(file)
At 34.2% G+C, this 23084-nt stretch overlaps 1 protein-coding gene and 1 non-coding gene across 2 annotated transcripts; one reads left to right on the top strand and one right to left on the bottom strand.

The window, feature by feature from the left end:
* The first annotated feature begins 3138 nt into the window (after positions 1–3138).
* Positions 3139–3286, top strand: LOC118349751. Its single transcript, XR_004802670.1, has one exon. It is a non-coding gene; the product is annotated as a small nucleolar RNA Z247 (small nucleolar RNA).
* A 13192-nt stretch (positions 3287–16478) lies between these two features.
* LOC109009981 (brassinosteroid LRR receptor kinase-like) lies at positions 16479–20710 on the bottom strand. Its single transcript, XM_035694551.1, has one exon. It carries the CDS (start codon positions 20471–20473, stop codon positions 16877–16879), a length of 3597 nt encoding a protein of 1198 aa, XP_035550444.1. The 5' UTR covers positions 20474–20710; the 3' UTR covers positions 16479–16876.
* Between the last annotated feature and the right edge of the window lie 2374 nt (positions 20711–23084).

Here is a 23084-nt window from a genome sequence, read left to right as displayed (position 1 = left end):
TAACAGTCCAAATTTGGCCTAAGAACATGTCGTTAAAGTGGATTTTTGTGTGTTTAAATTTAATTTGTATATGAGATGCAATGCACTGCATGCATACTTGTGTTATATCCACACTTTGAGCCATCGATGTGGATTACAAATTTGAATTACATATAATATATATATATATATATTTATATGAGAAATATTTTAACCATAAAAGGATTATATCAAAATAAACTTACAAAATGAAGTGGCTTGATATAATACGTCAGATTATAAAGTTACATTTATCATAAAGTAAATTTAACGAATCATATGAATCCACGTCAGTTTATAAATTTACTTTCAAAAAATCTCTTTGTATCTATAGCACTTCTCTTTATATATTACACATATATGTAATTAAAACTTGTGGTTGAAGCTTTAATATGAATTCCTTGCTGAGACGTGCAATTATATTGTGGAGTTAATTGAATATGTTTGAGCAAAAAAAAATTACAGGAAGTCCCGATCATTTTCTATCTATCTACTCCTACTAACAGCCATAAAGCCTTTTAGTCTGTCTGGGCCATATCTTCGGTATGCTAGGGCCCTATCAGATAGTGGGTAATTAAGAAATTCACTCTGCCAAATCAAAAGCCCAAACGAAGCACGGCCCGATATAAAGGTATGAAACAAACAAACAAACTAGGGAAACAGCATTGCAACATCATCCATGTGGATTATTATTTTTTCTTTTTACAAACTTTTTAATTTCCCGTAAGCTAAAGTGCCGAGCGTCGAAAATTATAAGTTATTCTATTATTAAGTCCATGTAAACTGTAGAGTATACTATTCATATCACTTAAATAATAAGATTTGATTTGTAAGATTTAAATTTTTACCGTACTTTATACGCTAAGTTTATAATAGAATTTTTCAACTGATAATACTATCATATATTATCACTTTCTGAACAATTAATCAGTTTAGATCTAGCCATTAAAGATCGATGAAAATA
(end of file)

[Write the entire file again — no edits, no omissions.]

At 34.2% G+C, this 23084-nt stretch overlaps 1 protein-coding gene and 1 non-coding gene across 2 annotated transcripts; one reads left to right on the top strand and one right to left on the bottom strand.

The window, feature by feature from the left end:
* The first annotated feature begins 3138 nt into the window (after positions 1–3138).
* Positions 3139–3286, top strand: LOC118349751. Its single transcript, XR_004802670.1, has one exon. It is a non-coding gene; the product is annotated as a small nucleolar RNA Z247 (small nucleolar RNA).
* A 13192-nt stretch (positions 3287–16478) lies between these two features.
* LOC109009981 (brassinosteroid LRR receptor kinase-like) lies at positions 16479–20710 on the bottom strand. Its single transcript, XM_035694551.1, has one exon. It carries the CDS (start codon positions 20471–20473, stop codon positions 16877–16879), a length of 3597 nt encoding a protein of 1198 aa, XP_035550444.1. The 5' UTR covers positions 20474–20710; the 3' UTR covers positions 16479–16876.
* Between the last annotated feature and the right edge of the window lie 2374 nt (positions 20711–23084).

Here is a 23084-nt window from a genome sequence, read left to right as displayed (position 1 = left end):
TAACAGTCCAAATTTGGCCTAAGAACATGTCGTTAAAGTGGATTTTTGTGTGTTTAAATTTAATTTGTATATGAGATGCAATGCACTGCATGCATACTTGTGTTATATCCACACTTTGAGCCATCGATGTGGATTACAAATTTGAATTACATATAATATATATATATATATATTTATATGAGAAATATTTTAACCATAAAAGGATTATATCAAAATAAACTTACAAAATGAAGTGGCTTGATATAATACGTCAGATTATAAAGTTACATTTATCATAAAGTAAATTTAACGAATCATATGAATCCACGTCAGTTTATAAATTTACTTTCAAAAAATCTCTTTGTATCTATAGCACTTCTCTTTATATATTACACATATATGTAATTAAAACTTGTGGTTGAAGCTTTAATATGAATTCCTTGCTGAGACGTGCAATTATATTGTGGAGTTAATTGAATATGTTTGAGCAAAAAAAAATTACAGGAAGTCCCGATCATTTTCTATCTATCTACTCCTACTAACAGCCATAAAGCCTTTTAGTCTGTCTGGGCCATATCTTCGGTATGCTAGGGCCCTATCAGATAGTGGGTAATTAAGAAATTCACTCTGCCAAATCAAAAGCCCAAACGAAGCACGGCCCGATATAAAGGTATGAAACAAACAAACAAACTAGGGAAACAGCATTGCAACATCATCCATGTGGATTATTATTTTTTCTTTTTACAAACTTTTTAATTTCCCGTAAGCTAAAGTGCCGAGCGTCGAAAATTATAAGTTATTCTATTATTAAGTCCATGTAAACTGTAGAGTATACTATTCATATCACTTAAATAATAAGATTTGATTTGTAAGATTTAAATTTTTACCGTACTTTATACGCTAAGTTTATAATAGAATTTTTCAACTGATAATACTATCATATATTATCACTTTCTGAACAATTAATCAGTTTAGATCTAGCCATTAAAGATCGATGAAAATA